Sunday

25th Sep 2016

Microsoft case sets precedent, says Brussels

  • A happy commissioner (Photo: EUobserver)

An EU court has upheld a European Commission decision to fine software giant Microsoft €497 million for abusing its dominant market position and to order the US-based company to share information on its programming systems.

The EU's second highest court – the Court of First Instance (CFI) - on Monday (17 September) went against Microsoft's appeal case to annul the EU executive's 2004 decision, with Brussels calling it an "important precedent" for other antitrust cases.

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"The court…essentially upholds the commission's decision finding that Microsoft abused its dominant position," the CFI stated, adding that it had annulled certain parts of the decision relating to the appointment of a so-called "monitoring trustee", which it said had no legal basis in EU law.

The EU executive welcomed the ruling. Commission president Jose Manuel Barroso said that the judgment "confirms the objectivity and the credibility of the commission's competition policy."

"This policy protects the European consumer interest and ensures fair competition between businesses in the [EU's] internal market," he said in a statement after the verdict.

"Today's court ruling…shows that the Commission was right to take its decision, and right to take firm action to enforce that decision," EU anti-trust commissioner Neelie Kroes told journalists in Brussels.

"This is an important precedent, not just for this particular product on this particular market," she said, adding that the EU executive will take the background of the court decision into account in ongoing and future anti-trust cases.

Case has impact on Microsoft's future

Microsoft expressed disappointment with the verdict and said it would evaluate the ruling before deciding on whether to appeal the CFI verdict.

"I think we need to read the decision before we make any kind of decisions," Microsoft's chief lawyer Brad Smith told journalists after the ruling.

"This decision…certainly has a great deal to say about the future of our company, our industry and competition law…in Europe," he added.

Without being too specific, he explained that Microsoft had to think about the message which the court ruling gave also in a "more general sense."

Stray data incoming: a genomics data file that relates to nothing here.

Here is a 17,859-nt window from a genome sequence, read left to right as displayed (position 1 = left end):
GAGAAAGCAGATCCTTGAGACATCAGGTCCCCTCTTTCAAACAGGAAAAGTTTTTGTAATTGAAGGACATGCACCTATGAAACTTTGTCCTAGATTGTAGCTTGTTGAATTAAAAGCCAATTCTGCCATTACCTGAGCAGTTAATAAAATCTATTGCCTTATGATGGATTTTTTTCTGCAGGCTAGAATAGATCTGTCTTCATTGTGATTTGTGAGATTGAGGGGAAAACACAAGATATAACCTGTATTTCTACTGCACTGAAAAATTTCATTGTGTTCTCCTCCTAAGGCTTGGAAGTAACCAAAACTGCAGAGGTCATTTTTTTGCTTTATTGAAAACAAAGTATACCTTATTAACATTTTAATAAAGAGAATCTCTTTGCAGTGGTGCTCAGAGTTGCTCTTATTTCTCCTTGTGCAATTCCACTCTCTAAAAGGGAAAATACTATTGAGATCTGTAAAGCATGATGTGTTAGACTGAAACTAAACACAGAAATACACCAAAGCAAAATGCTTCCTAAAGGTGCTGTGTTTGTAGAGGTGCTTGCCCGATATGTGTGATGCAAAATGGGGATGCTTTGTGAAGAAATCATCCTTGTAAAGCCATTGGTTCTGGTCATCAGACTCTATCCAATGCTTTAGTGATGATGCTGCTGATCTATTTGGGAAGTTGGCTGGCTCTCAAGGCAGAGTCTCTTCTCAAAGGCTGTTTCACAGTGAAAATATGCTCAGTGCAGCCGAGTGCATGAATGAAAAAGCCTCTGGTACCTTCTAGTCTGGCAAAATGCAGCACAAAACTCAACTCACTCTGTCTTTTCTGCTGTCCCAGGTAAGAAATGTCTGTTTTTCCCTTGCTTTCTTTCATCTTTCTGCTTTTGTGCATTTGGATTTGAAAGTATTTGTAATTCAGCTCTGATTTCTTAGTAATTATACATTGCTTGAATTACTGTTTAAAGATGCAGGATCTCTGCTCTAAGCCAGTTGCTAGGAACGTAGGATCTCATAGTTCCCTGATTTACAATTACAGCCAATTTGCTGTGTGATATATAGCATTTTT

"The first and most important for us to address [now]…is what we are doing and will do to ensure that we comply with this decision," Mr Smith said, adding that Microsoft "may need to take additional steps because of today's decision."

The US-based software firm reported a global revenue of €36.83 billion in the 2007 fiscal year, while more than 90 percent of the world's computers run Microsoft's Windows PC operating system.

The case

The case concerned two issues; the integration of the Windows media player and the interoperability between the Windows operating system and externally made programmes, as well as the compulsive licensing of Microsoft's communication server protocols.

An investigation by the commission's antitrust department concluded in March 2004 that Microsoft was squeezing out competition in the media player market and prevented other software developers from making products that work with Windows by holding back technical information.

The EU antitrust regulator told Microsoft to share some of its source code allowing rivals to make compatible software products, as well as imposing the fine.

However, Microsoft challenged the 2004 decision arguing that the commission acted unlawfully when trying to force it to share its source code.

The company said the commission is trying to make new rules that would force successful companies to share the fruits of their research with less successful rivals.

Either party can appeal the decision to the European Court of Justice – the EU's highest court – within two months and ten days.

The nearly half a billion euro fine is currently locked into a bank account collecting interest and awaiting whether either side wants to appeal the CFI ruling.

If no appeal is submitted within the deadline, then the large sum of money plus the interest will go into the EU budget with EU member states having to pay a little less into the bloc's coffers next year.

If an appeal is made, the millions of euro will stay put and await another court ruling.

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